I love this article! And I don’t think it’s weird at all that they should live together. @slutface – My roommate and I have lived together for almost 8 years now and it’s great. Definitely not a loser thing at all. It’s great to have a good friend to share your space and time with, when you are at home, and the consistency of a living with the same person is priceless. It helps we are both super busy and rarely home so we don’t overlap too much but still. Randoms you meet on Craigslist may be crazy, and boys may come and go, but if you have a solid roommate/good friend to live with, having a roomie is a great, great thing. You’re never lonely if you have a night in, and crazy shenanigans can happen at 2am on the couch watching bad infomercials. Who knows when we will get married/move in with our boys, and when that day comes I’m sure it will be all kinds of bittersweet, but choosing my long-term roomie was definitely one of the top 5 awesomely wonderful decisions of my life.

wearitcounts (#772)

@genkiliz i totally agree. i lucked out and have found two awesome long-term roommates on craigslist (lived with one for three lovely years, and am heading into year two with my current roommate), but the sentiment is the same–we’re there for those late-night talks and shenanigans, but we are also two busy adults with separate social lives, so living together enables us to have a much bigger and more fun space to share and sometimes have to ourselves! i really enjoy it and feel no pressure to rush to live alone.

kiloriley (#1,816)

Isn’t this basically the beginning of everyone’s favorite 1987 film, Three Men and A Baby?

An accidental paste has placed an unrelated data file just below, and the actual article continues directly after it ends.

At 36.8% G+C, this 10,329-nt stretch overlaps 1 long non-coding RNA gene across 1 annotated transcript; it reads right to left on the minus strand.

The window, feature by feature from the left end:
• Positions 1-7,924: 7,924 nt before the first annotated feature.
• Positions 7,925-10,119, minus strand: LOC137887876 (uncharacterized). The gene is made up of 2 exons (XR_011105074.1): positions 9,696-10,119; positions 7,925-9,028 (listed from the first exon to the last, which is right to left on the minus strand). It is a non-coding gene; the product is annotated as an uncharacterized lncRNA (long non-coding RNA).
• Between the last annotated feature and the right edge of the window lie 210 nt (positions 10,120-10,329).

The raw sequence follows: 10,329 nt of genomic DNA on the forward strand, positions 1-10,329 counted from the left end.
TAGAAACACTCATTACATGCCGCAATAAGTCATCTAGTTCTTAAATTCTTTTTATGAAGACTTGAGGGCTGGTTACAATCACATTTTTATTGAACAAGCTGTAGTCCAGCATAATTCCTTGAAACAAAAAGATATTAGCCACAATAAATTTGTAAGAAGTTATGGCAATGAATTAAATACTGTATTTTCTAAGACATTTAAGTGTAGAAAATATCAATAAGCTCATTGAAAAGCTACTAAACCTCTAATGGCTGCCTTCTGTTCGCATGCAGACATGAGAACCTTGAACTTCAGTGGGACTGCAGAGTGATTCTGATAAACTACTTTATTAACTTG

Via Wikipedia: “Architect Peter Mitchell (Tom Selleck), cartoonist Michael Kellam (Steve Guttenberg) and actor Jack Holden (Ted Danson) are happy living their lives as bachelors in their lofty New York City apartment. They all have different girlfriends, successful jobs and a carefree and somewhat hedonistic lifestyle.”

alpacasloth (#108)

@kiloriley Premiering in 2013: Four Men and a Compost Bin.

melis (#42)

I RAN DOWN HERE TO SAY THIS

melis (#42)

Ohh my God you guys if we are all very very careful and also if someone drops off a baby at that apartment we could get a real-life 4 Men and & Baby so STAY COOL EVERYONE oh god this is really happening

Megano! (#124)

@melis OMG YES. Anyone have a spare baby lying around?

selenana (#673)

This reminds me of an article for last year, remember this?
All the single ladies
Also the concept of cohousing.

His subject is good, long while I find this topic and I think it is here, world population day